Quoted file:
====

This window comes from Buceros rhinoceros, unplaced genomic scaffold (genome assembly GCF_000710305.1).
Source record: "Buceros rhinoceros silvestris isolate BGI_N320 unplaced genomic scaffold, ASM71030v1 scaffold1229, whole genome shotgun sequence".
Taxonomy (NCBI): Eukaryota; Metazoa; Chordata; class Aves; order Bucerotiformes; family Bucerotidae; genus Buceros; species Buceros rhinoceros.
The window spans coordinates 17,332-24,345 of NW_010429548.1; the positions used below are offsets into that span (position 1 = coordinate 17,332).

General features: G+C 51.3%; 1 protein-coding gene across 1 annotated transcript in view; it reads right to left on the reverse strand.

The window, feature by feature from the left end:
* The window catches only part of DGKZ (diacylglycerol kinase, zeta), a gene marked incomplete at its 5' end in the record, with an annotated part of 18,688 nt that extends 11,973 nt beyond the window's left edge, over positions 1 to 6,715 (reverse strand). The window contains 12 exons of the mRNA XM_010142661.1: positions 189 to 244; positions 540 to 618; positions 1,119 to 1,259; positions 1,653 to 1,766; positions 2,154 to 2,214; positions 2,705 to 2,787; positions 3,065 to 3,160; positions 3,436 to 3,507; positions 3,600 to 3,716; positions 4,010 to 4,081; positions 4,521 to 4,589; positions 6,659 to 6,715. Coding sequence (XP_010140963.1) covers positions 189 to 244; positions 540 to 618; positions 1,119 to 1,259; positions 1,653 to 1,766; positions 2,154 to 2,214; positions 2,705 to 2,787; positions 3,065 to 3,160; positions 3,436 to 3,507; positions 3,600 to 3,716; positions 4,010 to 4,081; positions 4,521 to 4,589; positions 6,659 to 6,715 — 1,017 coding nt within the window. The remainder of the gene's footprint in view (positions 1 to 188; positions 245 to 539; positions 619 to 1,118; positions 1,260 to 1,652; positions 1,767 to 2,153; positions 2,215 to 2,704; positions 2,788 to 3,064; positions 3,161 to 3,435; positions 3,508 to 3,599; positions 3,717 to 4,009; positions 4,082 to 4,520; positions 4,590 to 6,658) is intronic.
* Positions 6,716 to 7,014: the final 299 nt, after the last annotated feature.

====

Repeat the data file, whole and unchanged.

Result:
This window comes from Buceros rhinoceros, unplaced genomic scaffold (genome assembly GCF_000710305.1).
Source record: "Buceros rhinoceros silvestris isolate BGI_N320 unplaced genomic scaffold, ASM71030v1 scaffold1229, whole genome shotgun sequence".
Taxonomy (NCBI): Eukaryota; Metazoa; Chordata; class Aves; order Bucerotiformes; family Bucerotidae; genus Buceros; species Buceros rhinoceros.
The window spans coordinates 17,332-24,345 of NW_010429548.1; the positions used below are offsets into that span (position 1 = coordinate 17,332).

General features: G+C 51.3%; 1 protein-coding gene across 1 annotated transcript in view; it reads right to left on the reverse strand.

The window, feature by feature from the left end:
* The window catches only part of DGKZ (diacylglycerol kinase, zeta), a gene marked incomplete at its 5' end in the record, with an annotated part of 18,688 nt that extends 11,973 nt beyond the window's left edge, over positions 1 to 6,715 (reverse strand). The window contains 12 exons of the mRNA XM_010142661.1: positions 189 to 244; positions 540 to 618; positions 1,119 to 1,259; positions 1,653 to 1,766; positions 2,154 to 2,214; positions 2,705 to 2,787; positions 3,065 to 3,160; positions 3,436 to 3,507; positions 3,600 to 3,716; positions 4,010 to 4,081; positions 4,521 to 4,589; positions 6,659 to 6,715. Coding sequence (XP_010140963.1) covers positions 189 to 244; positions 540 to 618; positions 1,119 to 1,259; positions 1,653 to 1,766; positions 2,154 to 2,214; positions 2,705 to 2,787; positions 3,065 to 3,160; positions 3,436 to 3,507; positions 3,600 to 3,716; positions 4,010 to 4,081; positions 4,521 to 4,589; positions 6,659 to 6,715 — 1,017 coding nt within the window. The remainder of the gene's footprint in view (positions 1 to 188; positions 245 to 539; positions 619 to 1,118; positions 1,260 to 1,652; positions 1,767 to 2,153; positions 2,215 to 2,704; positions 2,788 to 3,064; positions 3,161 to 3,435; positions 3,508 to 3,599; positions 3,717 to 4,009; positions 4,082 to 4,520; positions 4,590 to 6,658) is intronic.
* Positions 6,716 to 7,014: the final 299 nt, after the last annotated feature.